'Prohibition has failed': Push to legalise weed in NSW
People could grow up to a dozen cannabis plants per household under a Greens proposal to legalise and regulate recreational cannabis in the next term of NSW parliament.
The Greens' election platform proposes establishing a "NSW cannabis authority" to regulate the market and reduce harms.
The party also wants to extinguish past cannabis convictions and reform mobile drug testing to gauge impairment rather than the presence of cannabis .
Greens MP Cate Faehrmann says legalisation of cannabis is long overdue.
"Prohibition has well and truly failed and governments all around the world are finally accepting this fact," she said on Wednesday.
"Cannabis poses much less harm to individual users and to our society compared to alcohol, tobacco and many prescription drugs."
A legalised cannabis market could bring in $6.5 billion in revenue for NSW over a decade, according to the federal Parliamentary Budgetary Office, and Ms Faehrmann says it would keep young people safe.
The proposal comes as peak legal bodies recommended an end to punitive approaches to minor drug offences.
The Law Society of NSW and the NSW Bar Association say the state government should implement pre-court diversion schemes for minor drug offences in accordance with recommendations from the 2020 ice inquiry.
The special commission found diversion programs, which move offenders away from the traditional criminal justice system, can effectively reduce drug crime.
By addressing the underlying causes of offending behaviour, they interrupt the cycle of crime, imprisonment and reoffending that weighs on the lives of the vulnerable.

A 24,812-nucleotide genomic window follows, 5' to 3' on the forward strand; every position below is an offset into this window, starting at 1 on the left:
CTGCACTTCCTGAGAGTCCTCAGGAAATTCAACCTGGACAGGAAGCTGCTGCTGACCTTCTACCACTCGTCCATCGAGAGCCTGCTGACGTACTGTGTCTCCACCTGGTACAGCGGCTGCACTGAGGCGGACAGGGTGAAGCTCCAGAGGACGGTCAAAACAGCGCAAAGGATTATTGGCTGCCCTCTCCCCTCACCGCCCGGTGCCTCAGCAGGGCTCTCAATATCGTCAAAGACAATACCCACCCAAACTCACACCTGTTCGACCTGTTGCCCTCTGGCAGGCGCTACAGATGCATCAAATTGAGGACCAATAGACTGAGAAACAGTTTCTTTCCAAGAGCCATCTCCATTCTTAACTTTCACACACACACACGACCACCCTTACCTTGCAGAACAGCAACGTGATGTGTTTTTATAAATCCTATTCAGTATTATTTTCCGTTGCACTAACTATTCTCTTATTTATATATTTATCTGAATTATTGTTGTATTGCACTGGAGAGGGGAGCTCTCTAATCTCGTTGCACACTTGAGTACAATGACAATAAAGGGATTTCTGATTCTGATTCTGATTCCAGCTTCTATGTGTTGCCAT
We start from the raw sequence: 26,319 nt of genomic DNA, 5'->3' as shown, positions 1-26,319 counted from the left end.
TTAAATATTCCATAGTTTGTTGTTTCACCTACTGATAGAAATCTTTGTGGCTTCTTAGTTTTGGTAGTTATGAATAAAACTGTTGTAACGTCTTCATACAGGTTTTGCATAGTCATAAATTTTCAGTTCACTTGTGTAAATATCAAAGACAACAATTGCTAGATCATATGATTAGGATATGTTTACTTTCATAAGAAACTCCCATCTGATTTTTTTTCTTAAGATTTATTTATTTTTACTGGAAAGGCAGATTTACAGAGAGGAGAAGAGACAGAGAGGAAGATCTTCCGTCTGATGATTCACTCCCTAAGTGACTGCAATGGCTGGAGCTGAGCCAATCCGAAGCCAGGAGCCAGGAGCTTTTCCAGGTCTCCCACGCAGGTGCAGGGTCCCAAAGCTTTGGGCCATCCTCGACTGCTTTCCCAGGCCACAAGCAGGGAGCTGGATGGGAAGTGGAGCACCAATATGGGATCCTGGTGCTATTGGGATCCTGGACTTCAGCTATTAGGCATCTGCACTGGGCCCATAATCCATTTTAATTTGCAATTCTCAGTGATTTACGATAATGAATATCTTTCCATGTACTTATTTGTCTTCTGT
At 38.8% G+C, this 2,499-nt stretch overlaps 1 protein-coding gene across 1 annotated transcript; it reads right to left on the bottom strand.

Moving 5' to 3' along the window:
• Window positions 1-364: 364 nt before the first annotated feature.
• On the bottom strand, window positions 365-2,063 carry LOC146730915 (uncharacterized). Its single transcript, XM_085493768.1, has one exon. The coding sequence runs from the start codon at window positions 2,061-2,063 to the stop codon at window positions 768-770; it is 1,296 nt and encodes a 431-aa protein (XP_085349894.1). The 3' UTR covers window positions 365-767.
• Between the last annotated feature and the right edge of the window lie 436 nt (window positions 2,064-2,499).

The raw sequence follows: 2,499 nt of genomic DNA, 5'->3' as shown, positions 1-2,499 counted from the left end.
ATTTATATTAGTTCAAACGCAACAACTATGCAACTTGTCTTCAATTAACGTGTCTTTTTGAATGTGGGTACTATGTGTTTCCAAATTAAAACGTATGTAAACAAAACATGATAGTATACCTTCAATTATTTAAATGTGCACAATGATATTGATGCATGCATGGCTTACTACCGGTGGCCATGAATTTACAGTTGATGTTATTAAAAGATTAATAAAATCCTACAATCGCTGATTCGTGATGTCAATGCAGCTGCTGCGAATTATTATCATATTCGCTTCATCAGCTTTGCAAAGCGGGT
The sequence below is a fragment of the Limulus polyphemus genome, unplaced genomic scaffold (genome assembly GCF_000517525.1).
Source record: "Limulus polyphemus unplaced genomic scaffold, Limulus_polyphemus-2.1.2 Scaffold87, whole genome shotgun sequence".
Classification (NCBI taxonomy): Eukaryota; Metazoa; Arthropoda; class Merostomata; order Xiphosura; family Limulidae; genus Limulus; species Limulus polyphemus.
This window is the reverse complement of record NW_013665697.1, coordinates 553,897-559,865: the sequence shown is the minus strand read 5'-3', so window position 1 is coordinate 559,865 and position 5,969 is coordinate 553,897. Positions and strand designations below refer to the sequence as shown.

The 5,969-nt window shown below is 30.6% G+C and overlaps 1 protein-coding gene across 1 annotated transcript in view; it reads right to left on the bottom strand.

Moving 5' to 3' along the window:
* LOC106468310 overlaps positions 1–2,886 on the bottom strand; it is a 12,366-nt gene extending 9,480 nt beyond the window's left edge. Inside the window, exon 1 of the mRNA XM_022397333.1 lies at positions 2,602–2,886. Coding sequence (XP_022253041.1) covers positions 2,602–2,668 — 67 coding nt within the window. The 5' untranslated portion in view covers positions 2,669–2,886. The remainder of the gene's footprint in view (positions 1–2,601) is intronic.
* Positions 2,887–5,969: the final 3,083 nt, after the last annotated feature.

NSW Bar Association president Gabrielle Bashir called on the government to reform laws for young offenders and remove the arbitrary exclusions that prevent them from accessing warning, caution and youth conferencing schemes.
"Subjecting children to strip searches and drug detection dogs is not the answer," she said.
While the government supported pre-court diversion in principle, Attorney-General Mark Speakman said last year the government would only implement the scheme when support services were advanced enough to expand the programs.
The government has committed half a billion dollars over four years to fund rehabilitation services and justice initiatives.
It will make a decision on pre-court diversion schemes after the NSW chief health officer Kerry Chant and Police Commissioner Karen Webb pass down advice in June.
NSW Labor has yet to outline a specific drug policy but shadow attorney-general Michael Daley says the party will hold a drug summit in its first term bringing together health and legal experts along with relevant community groups and members of the public.
Other states have made significant strides on drug reform.
Queensland has flagged plans to run at least one drug-checking trial site after tabling legislation to decriminalise illicit drug possession, while the ACT has sanctioned a fixed pill-testing site.